Digital Hoarders and Using the Social Media Lightsaber
Every really good conference or meeting offers up a new phrase, a moment of amusement, and a reason to ponder. Our session with Dell earlier this week was no exception. It went something like this…
During a morning session at Dell’s first CAP day (Customer Advisory Panel. Read more here.) one of the participants described herself as a “digital hoarder”. She wants to have her documents and emails available on her laptop when she wants them; not in the cloud, not on an external hard drive. Where she wants them. (On her laptop.) When she wants them.
So when she runs out of space on the hard drive, she buys a new laptop. (Hint: the next one is a Dell and it’s orange, just like the nail polish color.)
Digital hoarder. I love it. I can relate and I can understand how, to an IT person or someone more tech-savvy, this is an absurd way to use technology. I don’t know, it’s working for her. Over dinner she described a business that is expected to exceed seven figures this year…not too shabby.
Digital hoarder…the phrase amuses me and causes me to think at the same time. We are living in a world that is morphing into something new that we don’t quite know how to address. The old paradigms don’t work. Segmenting all business as either consumer, small business or enterprise may not answer the needs of today’s workforce with its home-based virtual companies. What is consumer and what is business? While there some obvious answers, the not-so-obvious grow in number–every day.
We each use technology differently. Often to the dismay of IT and tech support.
The moment of amusement came in the afternoon during a somewhat tense discussion of customer support. Another panelist jumped to his feet and said something to the effect of “I can take Dell down with my extensive social network.” We were dumbfounded for a split second and then the grinning started and the tweets flew back and forth. It was really funny to think that this one guy thought that he and his 589 Facebook fans and his 4000 Twitter followers could crush Dell. Someone muttered something about Darth Vader and the giggles started up again as we pictured him wildly waving his social media lightsaber…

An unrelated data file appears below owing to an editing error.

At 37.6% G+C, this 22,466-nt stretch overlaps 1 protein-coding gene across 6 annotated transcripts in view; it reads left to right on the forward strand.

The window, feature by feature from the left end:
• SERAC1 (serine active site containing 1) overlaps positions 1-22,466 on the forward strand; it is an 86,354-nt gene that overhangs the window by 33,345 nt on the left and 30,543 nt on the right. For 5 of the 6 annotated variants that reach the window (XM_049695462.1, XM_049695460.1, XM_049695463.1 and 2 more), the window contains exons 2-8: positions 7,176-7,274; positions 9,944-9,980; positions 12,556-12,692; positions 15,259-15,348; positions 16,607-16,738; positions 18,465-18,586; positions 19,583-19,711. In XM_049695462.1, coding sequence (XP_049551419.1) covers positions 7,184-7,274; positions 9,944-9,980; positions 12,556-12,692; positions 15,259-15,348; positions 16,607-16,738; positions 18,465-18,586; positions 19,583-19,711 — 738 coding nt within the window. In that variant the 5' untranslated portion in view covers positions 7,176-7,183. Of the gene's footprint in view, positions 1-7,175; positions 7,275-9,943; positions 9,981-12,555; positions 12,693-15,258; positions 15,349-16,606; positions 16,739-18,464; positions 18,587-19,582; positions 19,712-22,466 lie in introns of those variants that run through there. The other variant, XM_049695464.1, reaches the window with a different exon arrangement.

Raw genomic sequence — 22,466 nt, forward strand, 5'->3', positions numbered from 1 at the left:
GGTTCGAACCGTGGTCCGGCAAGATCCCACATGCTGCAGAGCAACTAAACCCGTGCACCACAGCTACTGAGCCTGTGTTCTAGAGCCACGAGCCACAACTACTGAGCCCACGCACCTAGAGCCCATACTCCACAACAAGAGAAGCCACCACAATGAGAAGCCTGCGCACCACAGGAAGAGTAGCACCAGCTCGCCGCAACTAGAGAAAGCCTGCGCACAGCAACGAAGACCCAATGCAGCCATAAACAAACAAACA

And yet, I could relate to him also. I could imagine that feeling of frustration welling up as I try to make my point and grasp for something to get attention. I don’t know if he really believed what he was saying or was just trying to make a point. Raises some interesting questions though…what kind of damage can someone with a small network do to a brand? When is it appropriate to complain to your networks and when is it better to just…zip it?
I’m a vocal person and when I have a good experience with a brand I share that information happily. I enjoy connecting the people I know with people I believe they will enjoy knowing, brands they will find offer value, and solutions that will provide answers they may need.
On the other hand…when a brand disappoints, doesn’t deliver value or is just plain awful, I share that information as well. This is one of the challenges faced by brands in today’s world and it is very real. One pissed off middle-aged lady with an extensive network and a bee in her bonnet can create a lot of noise…
So our panel’s Darth Vader couldn’t actually take Dell down with his social networks but he could negatively influence potential Dell customers. Dell gets that. Its use of social media now extends to having created this panel of both dissatisfied customers and brand evangelists. May be the force be with them as they process our feedback and act on it.
We live in interesting times, don’t you think?